domingo, 10 de abril de 2016

Republican Race: regardless of which scenario prevails, there’s likely to be conflict in Cleveland.

How the Republican race could end

by Norman J. Ornstein

Even before Ted Cruz thrashed Donald Trump in Wisconsin, there was incessant buzz in political circles about the possibility of a contested convention in Cleveland. Since Wisconsin, the buzz has ramped up substantially, consuming hundreds of hours of bloviation on cable news networks. I’ve been gratified to see that, after months of effort by me and others, the term “brokered convention” has largely been dropped. There will be no brokers in Cleveland capable of delivering the nomination.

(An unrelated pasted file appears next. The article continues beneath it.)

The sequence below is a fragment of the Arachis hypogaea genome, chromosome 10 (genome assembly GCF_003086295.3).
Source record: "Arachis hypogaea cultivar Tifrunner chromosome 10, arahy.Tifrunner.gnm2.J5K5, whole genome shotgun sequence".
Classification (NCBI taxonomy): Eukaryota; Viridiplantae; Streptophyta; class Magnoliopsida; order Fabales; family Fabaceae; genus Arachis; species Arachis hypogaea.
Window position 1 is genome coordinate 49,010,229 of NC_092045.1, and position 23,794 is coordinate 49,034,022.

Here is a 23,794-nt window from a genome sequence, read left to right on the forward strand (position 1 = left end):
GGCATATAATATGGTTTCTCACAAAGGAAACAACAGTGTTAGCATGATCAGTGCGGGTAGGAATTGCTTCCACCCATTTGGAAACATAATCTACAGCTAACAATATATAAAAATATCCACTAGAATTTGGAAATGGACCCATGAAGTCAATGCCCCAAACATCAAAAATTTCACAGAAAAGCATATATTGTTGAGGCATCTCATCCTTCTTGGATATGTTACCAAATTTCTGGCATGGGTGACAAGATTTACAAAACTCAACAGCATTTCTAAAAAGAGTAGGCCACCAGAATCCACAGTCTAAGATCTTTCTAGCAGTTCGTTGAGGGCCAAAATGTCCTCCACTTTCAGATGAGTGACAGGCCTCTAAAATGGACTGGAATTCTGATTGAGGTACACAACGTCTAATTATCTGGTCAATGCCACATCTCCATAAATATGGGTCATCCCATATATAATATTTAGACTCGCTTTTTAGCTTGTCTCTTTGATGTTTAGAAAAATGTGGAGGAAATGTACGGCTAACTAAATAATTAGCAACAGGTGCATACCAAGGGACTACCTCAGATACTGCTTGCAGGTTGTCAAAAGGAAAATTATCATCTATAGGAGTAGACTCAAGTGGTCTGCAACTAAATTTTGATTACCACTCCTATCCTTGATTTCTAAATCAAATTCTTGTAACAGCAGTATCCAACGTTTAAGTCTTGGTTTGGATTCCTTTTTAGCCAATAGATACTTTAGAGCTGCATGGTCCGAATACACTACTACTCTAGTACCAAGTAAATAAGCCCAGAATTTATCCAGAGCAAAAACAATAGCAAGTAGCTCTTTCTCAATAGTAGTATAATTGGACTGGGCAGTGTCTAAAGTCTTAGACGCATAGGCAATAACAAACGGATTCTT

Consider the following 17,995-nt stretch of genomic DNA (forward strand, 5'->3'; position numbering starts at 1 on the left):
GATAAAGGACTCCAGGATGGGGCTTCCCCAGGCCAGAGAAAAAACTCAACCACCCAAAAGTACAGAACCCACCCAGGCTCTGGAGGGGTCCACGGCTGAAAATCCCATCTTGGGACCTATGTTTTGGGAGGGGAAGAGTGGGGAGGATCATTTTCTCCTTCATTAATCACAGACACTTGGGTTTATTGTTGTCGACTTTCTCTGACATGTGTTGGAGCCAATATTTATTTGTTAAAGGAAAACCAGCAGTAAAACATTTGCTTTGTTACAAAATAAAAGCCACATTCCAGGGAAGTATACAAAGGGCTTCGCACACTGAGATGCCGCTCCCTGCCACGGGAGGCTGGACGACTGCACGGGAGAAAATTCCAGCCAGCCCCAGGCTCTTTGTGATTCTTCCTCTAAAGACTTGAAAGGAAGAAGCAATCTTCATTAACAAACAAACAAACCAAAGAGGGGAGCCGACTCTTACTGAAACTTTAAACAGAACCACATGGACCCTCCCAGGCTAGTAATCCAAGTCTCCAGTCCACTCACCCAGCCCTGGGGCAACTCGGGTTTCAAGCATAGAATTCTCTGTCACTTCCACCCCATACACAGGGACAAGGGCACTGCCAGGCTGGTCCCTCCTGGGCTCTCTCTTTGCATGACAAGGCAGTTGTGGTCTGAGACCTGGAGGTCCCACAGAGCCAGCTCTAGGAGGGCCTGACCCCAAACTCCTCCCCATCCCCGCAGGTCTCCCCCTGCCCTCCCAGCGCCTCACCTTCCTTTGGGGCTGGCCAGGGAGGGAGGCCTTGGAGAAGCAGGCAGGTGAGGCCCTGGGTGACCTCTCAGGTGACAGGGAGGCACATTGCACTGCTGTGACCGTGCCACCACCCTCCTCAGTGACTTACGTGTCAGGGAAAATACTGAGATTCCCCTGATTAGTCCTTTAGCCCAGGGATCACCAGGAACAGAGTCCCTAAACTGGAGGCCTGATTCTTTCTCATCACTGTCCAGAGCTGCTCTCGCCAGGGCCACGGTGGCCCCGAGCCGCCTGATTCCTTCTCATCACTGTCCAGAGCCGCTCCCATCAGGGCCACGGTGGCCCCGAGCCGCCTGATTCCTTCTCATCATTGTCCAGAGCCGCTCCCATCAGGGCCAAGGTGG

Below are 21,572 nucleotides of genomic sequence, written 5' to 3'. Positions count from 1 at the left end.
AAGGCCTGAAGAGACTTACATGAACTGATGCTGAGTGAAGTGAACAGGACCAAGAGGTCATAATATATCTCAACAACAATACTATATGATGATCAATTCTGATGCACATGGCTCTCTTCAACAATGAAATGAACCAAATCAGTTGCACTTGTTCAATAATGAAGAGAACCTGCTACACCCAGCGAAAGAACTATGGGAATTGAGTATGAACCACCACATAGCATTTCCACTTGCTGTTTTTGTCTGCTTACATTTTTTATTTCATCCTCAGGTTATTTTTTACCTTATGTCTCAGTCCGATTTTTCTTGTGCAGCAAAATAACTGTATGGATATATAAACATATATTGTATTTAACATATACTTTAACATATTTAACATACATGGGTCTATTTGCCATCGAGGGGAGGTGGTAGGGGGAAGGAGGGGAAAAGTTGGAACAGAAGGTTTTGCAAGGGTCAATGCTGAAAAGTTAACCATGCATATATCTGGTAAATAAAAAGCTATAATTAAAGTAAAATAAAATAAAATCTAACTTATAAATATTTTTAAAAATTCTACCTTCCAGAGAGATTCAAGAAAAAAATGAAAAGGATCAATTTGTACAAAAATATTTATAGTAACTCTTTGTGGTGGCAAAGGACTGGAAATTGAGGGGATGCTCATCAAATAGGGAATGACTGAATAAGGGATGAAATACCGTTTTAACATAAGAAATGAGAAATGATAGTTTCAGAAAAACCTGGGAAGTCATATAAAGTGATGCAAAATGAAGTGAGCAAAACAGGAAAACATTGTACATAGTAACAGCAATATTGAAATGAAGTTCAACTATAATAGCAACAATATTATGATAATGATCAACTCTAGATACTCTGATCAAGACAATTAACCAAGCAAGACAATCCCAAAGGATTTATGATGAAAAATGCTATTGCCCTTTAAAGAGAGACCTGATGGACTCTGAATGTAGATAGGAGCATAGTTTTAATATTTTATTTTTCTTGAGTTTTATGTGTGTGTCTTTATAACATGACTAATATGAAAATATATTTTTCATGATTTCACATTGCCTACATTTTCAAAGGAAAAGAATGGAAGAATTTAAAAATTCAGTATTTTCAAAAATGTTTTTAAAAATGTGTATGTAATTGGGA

Now, at last, some of our best analysts are weighing in with plausible scenarios, includingFrancis Wilkinson and Josh Putnam

Here are my own scenarios for what might happen next:
  1. Trump gets 1,237 delegates by June 8.
  2. Trump falls short of 1,237 in June, but gets to the majority before the convention in July.
  3. Trump falls short and Cruz trails—but Cruz wins on the second ballot.
  4. Trump and Cruz form an alliance against the chicanery and evil of an establishment bent on choosing someone else.
  5. The establishment has enough muscle and support to choose an outsider who does not have the negatives that are evident for Trump and Cruz.

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